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Recovery Won't Get Better Each Day
The recovery path is filled with detours and missteps.
I have a video game on my phone that just might be the dumbest video game I’ve ever played. It’s called “Tap Titans 2” and the basic premise is that you just tap on your screen again and again.
You play as a little man with a sword and as you tap on the screen he swings the sword at a monster. After enough attacks, the monster disappears and a new one takes its place. The monsters never attack back, so there’s no way to lose. You just keep tapping and swinging away.
As the game progresses, allies join your screen, the characters level up, and you find equipment to make your player stronger. Through it all, though, the game remains essentially the same: You just tap and tap as you watch your stats steadily increase higher and higher.
By now you’re probably wondering: Why would I waste my time playing a game like this? What on earth is the appeal?
Originally, I downloaded it as a way to keep my hands busy while practicing Spanish. I wanted something that let me fidget but didn’t require any brainpower. Tap Titans 2 fit the bill perfectly. It wasn’t any fun, it was more like the electronic equivalent of those spinning toys that were popular a few years ago.
However, I have to admit that the game has grown on me. There’s something unexpectedly appealing about a game in which you can’t lose—a game in which you just get stronger and stronger no matter what you do.
It’s relaxing to see easy, steady progress. There are never any challenges to face and there are no ways to screw up. I just keep tapping and the little man on the screen keeps slaying monsters.
Real life is not like Tap Titans 2. Real life doesn’t have steady, measurable improvement. Real life doesn’t always allow us to make progress day after day.
The game got me thinking about my sobriety. One of the biggest challenges with quitting drinking was that it didn’t immediately improve my life. It took over a year of sobriety before I felt like I was making progress.
Even later in my sobriety, I didn’t always feel like my life was getting better. I had plenty of good days, but I also had plenty of bad ones mixed in. I even had bad months.
My mental health, for example, took a big dip when I first quit drinking. It got better during the second and third years, but then I had a resurgence of depression. These days, I’m feeling great again, but it wouldn’t shock me if I experience depression again in the future. It’s extremely common for depression to reoccur, whether a person is sober or not.
When I go through rough patches—whether it’s depression or other problems in my life—I’ve sometimes questioned whether getting sober was worth it. It’s a miserable feeling to have gone through so much work to overcome an addiction, only to feel like your life hasn’t improved at all.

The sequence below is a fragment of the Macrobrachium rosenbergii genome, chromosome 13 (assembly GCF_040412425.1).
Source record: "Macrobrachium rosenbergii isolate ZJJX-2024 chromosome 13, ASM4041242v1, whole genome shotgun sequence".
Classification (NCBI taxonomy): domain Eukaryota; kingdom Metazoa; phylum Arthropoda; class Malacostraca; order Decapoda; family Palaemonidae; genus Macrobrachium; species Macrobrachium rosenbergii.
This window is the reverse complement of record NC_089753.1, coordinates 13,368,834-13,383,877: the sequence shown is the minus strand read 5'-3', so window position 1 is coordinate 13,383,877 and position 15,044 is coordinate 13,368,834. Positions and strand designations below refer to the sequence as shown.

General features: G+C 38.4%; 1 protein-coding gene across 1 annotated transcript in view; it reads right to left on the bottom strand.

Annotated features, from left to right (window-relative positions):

It would be much easier if getting sober was like playing some dumb video game on my phone. If I could see steady progress day after day, never having a single setback or failure. However, that’s just not how sobriety works.
Sobriety, like just about every other part of life, can be a bumpy road. Even if you’re doing every single thing right in your recovery, you’re still going to sometimes wake up feeling worse than you did the day before.
So, how do we stick with sobriety when the benefits aren’t always so obvious? There are two tricks that I’ve learned along the way, that have helped me a lot.
Early on, I kept a very close count of how many days I had been sober. This running count was clear, measurable proof that something was getting better in my life. Even if I couldn’t see the changes, I knew that I was reaching a higher and higher number of days without alcohol.
It’s a simple trick, but our brains seem wired to love these easily observable, constantly increasing numbers. By counting the days that I had stayed sober, I was creating something analogous to the “stats” that we see in video games.
The other trick, which is along the same lines, is that I tried to find hobbies that had easily measurable progress. For example, I tracked the books I read, used a GPS watch to time my runs, and started keeping a notebook as I learned to draw.
Even these hobbies have their ups and downs, but between all of them, I could always find improvement in some parts of my life. During a day that I was feeling depressed, I could at least see that I had just run my fastest 5k, finished another book, or gotten a little better at drawing.
It’s tempting to belittle these improvements and write them off as nothing more than pastimes. However, I know from experience that these hobbies can be real lifesavers when the rest of our life is going poorly.
Focusing on these measurable traits was a great way to get me through the ups and downs of sobriety. Recently, though, I’ve had to use them less and less, because these days my life is far better than it ever was during my drinking years.
Although I still have plenty of ups and downs, I’ve spent enough years sober to see the pattern that on a large scale, my life is improving.
So, it’s true that life is a lot more complicated than Tap Titans 2, but ultimately, maybe that’s not the end of the world. The challenges we face are a part of what makes us human, and despite our setbacks, we can keep moving forward, and eventually find the progress that we’re after.
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